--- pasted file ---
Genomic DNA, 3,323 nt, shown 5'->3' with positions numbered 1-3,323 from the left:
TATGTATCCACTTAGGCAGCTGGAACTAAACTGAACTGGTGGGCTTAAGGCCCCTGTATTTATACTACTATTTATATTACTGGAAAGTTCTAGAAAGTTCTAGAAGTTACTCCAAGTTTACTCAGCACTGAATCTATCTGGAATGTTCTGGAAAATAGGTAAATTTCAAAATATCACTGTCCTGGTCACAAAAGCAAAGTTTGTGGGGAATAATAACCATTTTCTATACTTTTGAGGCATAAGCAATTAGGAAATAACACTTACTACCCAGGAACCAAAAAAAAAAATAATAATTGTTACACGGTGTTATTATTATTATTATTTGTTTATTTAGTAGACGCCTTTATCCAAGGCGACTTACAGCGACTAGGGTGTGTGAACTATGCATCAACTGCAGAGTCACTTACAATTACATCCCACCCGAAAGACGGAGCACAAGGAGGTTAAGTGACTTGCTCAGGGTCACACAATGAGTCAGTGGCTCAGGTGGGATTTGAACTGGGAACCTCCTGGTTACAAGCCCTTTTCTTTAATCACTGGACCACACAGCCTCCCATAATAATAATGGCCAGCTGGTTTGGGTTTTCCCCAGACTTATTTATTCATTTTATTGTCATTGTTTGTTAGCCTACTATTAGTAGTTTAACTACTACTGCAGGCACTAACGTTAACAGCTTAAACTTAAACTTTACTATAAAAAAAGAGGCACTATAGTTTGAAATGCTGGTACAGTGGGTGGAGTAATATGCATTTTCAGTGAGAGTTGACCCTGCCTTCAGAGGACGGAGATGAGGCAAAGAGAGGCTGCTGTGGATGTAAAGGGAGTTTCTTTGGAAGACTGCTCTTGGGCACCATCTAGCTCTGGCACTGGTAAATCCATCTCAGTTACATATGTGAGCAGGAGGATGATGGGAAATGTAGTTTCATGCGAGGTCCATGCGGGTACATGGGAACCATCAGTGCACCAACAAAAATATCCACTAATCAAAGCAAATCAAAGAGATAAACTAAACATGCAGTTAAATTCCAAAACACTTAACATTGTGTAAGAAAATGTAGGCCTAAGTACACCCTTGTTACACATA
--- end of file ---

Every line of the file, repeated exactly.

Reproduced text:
Genomic DNA, 3,323 nt, shown 5'->3' with positions numbered 1-3,323 from the left:
TATGTATCCACTTAGGCAGCTGGAACTAAACTGAACTGGTGGGCTTAAGGCCCCTGTATTTATACTACTATTTATATTACTGGAAAGTTCTAGAAAGTTCTAGAAGTTACTCCAAGTTTACTCAGCACTGAATCTATCTGGAATGTTCTGGAAAATAGGTAAATTTCAAAATATCACTGTCCTGGTCACAAAAGCAAAGTTTGTGGGGAATAATAACCATTTTCTATACTTTTGAGGCATAAGCAATTAGGAAATAACACTTACTACCCAGGAACCAAAAAAAAAAATAATAATTGTTACACGGTGTTATTATTATTATTATTTGTTTATTTAGTAGACGCCTTTATCCAAGGCGACTTACAGCGACTAGGGTGTGTGAACTATGCATCAACTGCAGAGTCACTTACAATTACATCCCACCCGAAAGACGGAGCACAAGGAGGTTAAGTGACTTGCTCAGGGTCACACAATGAGTCAGTGGCTCAGGTGGGATTTGAACTGGGAACCTCCTGGTTACAAGCCCTTTTCTTTAATCACTGGACCACACAGCCTCCCATAATAATAATGGCCAGCTGGTTTGGGTTTTCCCCAGACTTATTTATTCATTTTATTGTCATTGTTTGTTAGCCTACTATTAGTAGTTTAACTACTACTGCAGGCACTAACGTTAACAGCTTAAACTTAAACTTTACTATAAAAAAAGAGGCACTATAGTTTGAAATGCTGGTACAGTGGGTGGAGTAATATGCATTTTCAGTGAGAGTTGACCCTGCCTTCAGAGGACGGAGATGAGGCAAAGAGAGGCTGCTGTGGATGTAAAGGGAGTTTCTTTGGAAGACTGCTCTTGGGCACCATCTAGCTCTGGCACTGGTAAATCCATCTCAGTTACATATGTGAGCAGGAGGATGATGGGAAATGTAGTTTCATGCGAGGTCCATGCGGGTACATGGGAACCATCAGTGCACCAACAAAAATATCCACTAATCAAAGCAAATCAAAGAGATAAACTAAACATGCAGTTAAATTCCAAAACACTTAACATTGTGTAAGAAAATGTAGGCCTAAGTACACCCTTGTTACACATA